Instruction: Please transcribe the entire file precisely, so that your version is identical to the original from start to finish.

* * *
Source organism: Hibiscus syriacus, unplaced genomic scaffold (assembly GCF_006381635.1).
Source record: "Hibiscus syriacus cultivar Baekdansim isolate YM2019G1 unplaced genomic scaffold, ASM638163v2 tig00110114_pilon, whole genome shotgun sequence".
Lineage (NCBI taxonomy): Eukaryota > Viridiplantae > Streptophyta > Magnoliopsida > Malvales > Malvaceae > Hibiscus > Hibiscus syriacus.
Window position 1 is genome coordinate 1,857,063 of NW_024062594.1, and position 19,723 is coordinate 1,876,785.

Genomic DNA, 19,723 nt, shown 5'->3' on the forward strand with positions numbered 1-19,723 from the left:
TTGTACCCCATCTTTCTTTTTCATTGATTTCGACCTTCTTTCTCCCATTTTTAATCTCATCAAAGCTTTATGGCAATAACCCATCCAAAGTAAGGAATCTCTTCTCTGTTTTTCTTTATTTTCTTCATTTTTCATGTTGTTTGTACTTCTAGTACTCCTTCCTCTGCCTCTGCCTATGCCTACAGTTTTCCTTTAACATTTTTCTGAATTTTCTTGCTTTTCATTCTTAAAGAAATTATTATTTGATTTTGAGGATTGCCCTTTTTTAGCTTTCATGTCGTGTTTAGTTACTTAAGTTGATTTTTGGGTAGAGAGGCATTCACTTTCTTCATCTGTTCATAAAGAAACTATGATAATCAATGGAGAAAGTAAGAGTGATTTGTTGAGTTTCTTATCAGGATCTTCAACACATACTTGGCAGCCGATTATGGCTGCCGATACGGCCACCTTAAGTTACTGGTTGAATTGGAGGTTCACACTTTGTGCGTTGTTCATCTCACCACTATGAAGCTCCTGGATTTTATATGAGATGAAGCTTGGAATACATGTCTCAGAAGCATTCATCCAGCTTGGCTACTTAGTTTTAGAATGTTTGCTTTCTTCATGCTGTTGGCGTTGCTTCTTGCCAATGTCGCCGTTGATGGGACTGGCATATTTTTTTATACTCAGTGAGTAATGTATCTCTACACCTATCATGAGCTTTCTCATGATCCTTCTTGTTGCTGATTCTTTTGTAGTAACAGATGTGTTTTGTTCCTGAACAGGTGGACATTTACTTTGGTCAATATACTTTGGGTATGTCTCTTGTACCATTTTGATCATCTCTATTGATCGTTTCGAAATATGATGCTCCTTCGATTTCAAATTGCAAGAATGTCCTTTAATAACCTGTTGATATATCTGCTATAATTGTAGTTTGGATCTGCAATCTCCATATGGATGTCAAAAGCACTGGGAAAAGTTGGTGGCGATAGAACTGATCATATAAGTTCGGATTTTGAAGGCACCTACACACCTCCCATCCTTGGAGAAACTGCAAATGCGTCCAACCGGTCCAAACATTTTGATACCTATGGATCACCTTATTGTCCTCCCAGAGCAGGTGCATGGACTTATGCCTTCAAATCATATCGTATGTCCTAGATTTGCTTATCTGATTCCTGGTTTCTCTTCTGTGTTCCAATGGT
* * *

Source organism: Hibiscus syriacus, unplaced genomic scaffold (assembly GCF_006381635.1).
Source record: "Hibiscus syriacus cultivar Baekdansim isolate YM2019G1 unplaced genomic scaffold, ASM638163v2 tig00110114_pilon, whole genome shotgun sequence".
Lineage (NCBI taxonomy): Eukaryota > Viridiplantae > Streptophyta > Magnoliopsida > Malvales > Malvaceae > Hibiscus > Hibiscus syriacus.
Window position 1 is genome coordinate 1,857,063 of NW_024062594.1, and position 19,723 is coordinate 1,876,785.

Genomic DNA, 19,723 nt, shown 5'->3' on the forward strand with positions numbered 1-19,723 from the left:
TTGTACCCCATCTTTCTTTTTCATTGATTTCGACCTTCTTTCTCCCATTTTTAATCTCATCAAAGCTTTATGGCAATAACCCATCCAAAGTAAGGAATCTCTTCTCTGTTTTTCTTTATTTTCTTCATTTTTCATGTTGTTTGTACTTCTAGTACTCCTTCCTCTGCCTCTGCCTATGCCTACAGTTTTCCTTTAACATTTTTCTGAATTTTCTTGCTTTTCATTCTTAAAGAAATTATTATTTGATTTTGAGGATTGCCCTTTTTTAGCTTTCATGTCGTGTTTAGTTACTTAAGTTGATTTTTGGGTAGAGAGGCATTCACTTTCTTCATCTGTTCATAAAGAAACTATGATAATCAATGGAGAAAGTAAGAGTGATTTGTTGAGTTTCTTATCAGGATCTTCAACACATACTTGGCAGCCGATTATGGCTGCCGATACGGCCACCTTAAGTTACTGGTTGAATTGGAGGTTCACACTTTGTGCGTTGTTCATCTCACCACTATGAAGCTCCTGGATTTTATATGAGATGAAGCTTGGAATACATGTCTCAGAAGCATTCATCCAGCTTGGCTACTTAGTTTTAGAATGTTTGCTTTCTTCATGCTGTTGGCGTTGCTTCTTGCCAATGTCGCCGTTGATGGGACTGGCATATTTTTTTATACTCAGTGAGTAATGTATCTCTACACCTATCATGAGCTTTCTCATGATCCTTCTTGTTGCTGATTCTTTTGTAGTAACAGATGTGTTTTGTTCCTGAACAGGTGGACATTTACTTTGGTCAATATACTTTGGGTATGTCTCTTGTACCATTTTGATCATCTCTATTGATCGTTTCGAAATATGATGCTCCTTCGATTTCAAATTGCAAGAATGTCCTTTAATAACCTGTTGATATATCTGCTATAATTGTAGTTTGGATCTGCAATCTCCATATGGATGTCAAAAGCACTGGGAAAAGTTGGTGGCGATAGAACTGATCATATAAGTTCGGATTTTGAAGGCACCTACACACCTCCCATCCTTGGAGAAACTGCAAATGCGTCCAACCGGTCCAAACATTTTGATACCTATGGATCACCTTATTGTCCTCCCAGAGCAGGTGCATGGACTTATGCCTTCAAATCATATCGTATGTCCTAGATTTGCTTATCTGATTCCTGGTTTCTCTTCTGTGTTCCAATGGT